Alternate content for script

Press Release

Release date: 7/12/2022

Contact: 
NeighborWorks America Media
202-760-4097
media@nw.org

NeighborWorks America's annual survey identifies increased need for financial guidance and homeownership education, widening homeownership gap 

More people want to buy a home but worry their money won’t last and less than 50% of Black and Hispanic/Latinx adults own homes

Growing financial & housing vulnerability: Between rising housing costs and saving enough for emergencies, many Americans are increasingly vulnerable to financial stress.Washington, D.C. — The results of the newly released annual Housing and Financial Capability Survey from NeighborWorks America reveal that a significant and growing share of the American public place value on owning a home (61%) but believe their financial situation is an obstacle to making progress toward longer-term financial and housing stability. The survey shows that people are saving more but keeping up with everyday expenses and concern that their money won't last (60%) is causing people to believe homeownership is out of reach. People are exploring shared living, moving in with others, renting inside of larger homes and foregoing individual home ownership. That said, those same people still find great value in the idea of home ownership and what it might mean for their lives. More than half of Americans say homeownership is more important now than it was a few years ago (53%), but they need more financial guidance and information about the homebuying process in order to become homeowners (56%).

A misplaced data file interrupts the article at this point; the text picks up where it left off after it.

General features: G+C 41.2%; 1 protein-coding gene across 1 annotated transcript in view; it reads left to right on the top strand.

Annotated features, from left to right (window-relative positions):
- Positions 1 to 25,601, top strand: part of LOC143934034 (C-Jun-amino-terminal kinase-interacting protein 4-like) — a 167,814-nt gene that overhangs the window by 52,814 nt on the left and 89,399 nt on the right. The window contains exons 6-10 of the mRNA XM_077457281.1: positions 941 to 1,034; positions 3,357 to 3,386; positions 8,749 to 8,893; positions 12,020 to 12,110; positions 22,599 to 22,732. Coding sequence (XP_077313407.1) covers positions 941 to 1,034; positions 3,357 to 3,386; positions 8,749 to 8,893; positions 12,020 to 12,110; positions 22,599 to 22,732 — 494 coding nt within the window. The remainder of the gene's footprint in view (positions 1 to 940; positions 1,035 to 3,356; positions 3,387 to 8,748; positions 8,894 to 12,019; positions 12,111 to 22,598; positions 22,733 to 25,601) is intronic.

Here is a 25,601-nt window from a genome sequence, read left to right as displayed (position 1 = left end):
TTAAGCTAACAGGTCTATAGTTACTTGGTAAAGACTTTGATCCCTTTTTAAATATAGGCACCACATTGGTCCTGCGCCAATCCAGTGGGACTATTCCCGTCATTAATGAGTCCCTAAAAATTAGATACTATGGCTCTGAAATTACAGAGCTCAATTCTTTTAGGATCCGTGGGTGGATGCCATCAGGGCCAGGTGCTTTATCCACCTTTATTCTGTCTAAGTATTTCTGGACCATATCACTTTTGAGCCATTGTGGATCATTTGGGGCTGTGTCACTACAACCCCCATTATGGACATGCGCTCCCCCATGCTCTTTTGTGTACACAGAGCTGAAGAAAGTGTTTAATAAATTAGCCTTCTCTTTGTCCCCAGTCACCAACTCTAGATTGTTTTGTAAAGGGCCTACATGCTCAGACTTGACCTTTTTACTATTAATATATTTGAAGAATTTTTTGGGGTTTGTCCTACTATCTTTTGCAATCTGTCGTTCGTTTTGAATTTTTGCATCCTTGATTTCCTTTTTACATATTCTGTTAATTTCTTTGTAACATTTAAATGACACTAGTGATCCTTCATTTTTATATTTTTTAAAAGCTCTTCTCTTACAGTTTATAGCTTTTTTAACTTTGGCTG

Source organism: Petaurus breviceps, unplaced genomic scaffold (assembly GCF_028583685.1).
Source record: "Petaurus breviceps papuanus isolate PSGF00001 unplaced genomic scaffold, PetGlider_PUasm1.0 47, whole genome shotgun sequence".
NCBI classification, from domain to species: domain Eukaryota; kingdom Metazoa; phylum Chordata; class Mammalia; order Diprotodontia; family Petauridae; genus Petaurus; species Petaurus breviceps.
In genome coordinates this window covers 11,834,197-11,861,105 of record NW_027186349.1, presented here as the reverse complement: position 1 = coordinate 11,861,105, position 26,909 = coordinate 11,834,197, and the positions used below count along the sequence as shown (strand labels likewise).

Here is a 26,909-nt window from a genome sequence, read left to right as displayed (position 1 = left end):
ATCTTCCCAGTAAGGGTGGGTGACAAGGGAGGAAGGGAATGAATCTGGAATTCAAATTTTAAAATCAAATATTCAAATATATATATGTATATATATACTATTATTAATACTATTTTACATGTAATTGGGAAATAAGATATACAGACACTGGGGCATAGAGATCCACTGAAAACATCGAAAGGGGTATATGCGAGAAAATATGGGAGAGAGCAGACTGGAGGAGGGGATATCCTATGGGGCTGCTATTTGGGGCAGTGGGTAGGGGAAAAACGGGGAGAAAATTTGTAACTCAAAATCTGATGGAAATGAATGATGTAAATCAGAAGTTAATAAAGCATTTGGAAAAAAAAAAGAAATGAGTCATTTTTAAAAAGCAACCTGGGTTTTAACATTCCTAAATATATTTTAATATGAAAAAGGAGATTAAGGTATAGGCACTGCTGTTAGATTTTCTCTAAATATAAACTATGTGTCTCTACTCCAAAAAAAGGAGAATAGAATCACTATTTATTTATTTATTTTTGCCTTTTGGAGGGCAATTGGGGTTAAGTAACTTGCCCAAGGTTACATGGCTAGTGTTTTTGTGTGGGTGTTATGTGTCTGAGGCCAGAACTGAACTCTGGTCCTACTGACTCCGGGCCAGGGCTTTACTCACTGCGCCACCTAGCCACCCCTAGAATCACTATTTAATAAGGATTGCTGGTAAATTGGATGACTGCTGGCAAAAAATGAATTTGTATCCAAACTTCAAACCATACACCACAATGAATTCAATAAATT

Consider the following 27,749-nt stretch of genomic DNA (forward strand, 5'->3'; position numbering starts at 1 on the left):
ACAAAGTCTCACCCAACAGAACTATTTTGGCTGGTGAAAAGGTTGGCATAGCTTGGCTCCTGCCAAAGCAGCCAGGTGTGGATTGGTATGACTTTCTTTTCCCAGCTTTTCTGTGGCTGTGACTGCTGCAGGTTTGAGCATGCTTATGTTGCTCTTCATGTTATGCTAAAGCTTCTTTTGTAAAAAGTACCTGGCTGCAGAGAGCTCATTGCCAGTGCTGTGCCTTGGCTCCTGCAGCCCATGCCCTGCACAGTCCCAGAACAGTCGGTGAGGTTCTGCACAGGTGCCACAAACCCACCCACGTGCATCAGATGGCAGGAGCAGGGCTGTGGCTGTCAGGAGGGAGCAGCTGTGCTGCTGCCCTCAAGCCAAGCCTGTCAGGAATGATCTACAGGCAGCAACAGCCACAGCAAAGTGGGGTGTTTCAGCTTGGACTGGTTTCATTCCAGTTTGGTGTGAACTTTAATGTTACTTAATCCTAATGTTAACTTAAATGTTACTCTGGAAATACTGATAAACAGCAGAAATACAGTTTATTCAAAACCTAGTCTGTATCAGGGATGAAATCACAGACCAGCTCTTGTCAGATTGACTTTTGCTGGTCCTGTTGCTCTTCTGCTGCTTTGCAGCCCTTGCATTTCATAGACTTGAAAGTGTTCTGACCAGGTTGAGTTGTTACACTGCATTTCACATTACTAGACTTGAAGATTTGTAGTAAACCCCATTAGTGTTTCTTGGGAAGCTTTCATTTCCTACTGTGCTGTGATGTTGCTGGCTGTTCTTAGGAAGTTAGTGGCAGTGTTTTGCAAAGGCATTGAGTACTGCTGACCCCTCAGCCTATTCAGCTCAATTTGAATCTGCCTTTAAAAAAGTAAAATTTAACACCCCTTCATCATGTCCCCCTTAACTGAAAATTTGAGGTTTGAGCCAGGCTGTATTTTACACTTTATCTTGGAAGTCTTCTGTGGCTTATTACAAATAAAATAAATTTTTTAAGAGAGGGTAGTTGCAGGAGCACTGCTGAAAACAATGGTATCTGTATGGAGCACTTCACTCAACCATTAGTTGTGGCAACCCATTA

Despite continued efforts, it's important to note that the disparities in homeownership that existed in the 1960s still exist. Among minorities, there is a growing disparity with Black households at 42% and Hispanic/Latinx households at 46% holding steady as the lowest percentage of American homeowners. 
 
NeighborWorks America produces the survey because it helps to keep the issues of ownership, affordability and equity front and center, while helping to frame the work that we have been doing for nearly 45 years. Our goal in helping communities thrive centers on homeownership, because history has shown us it is vital to building and sustaining communities and neighborhoods. NeighborWorks America's experience also shows us that homeownership is vital to closing the racial wealth gap and building generational wealth. We know sustainable homeownership is possible with the right planning, guidance, and resources. For low- to moderate-income families, the lack thereof can slow or stifle their access to homeownership. In 2021, NeighborWorks America created 22,000 new homeowners. 
 
"Our focus is on making homeownership education and financial guidance/coaching accessible to people," said NeighborWorks America's Senior Vice President of National Initiatives, Lee Anne Adams. "With the help of our network, we can help people change the trajectory of their lives and support them as they navigate the homebuying process. Nobody has to go it alone. Our Housing and Financial Capability Survey helps us understand who needs our help and in what help is needed."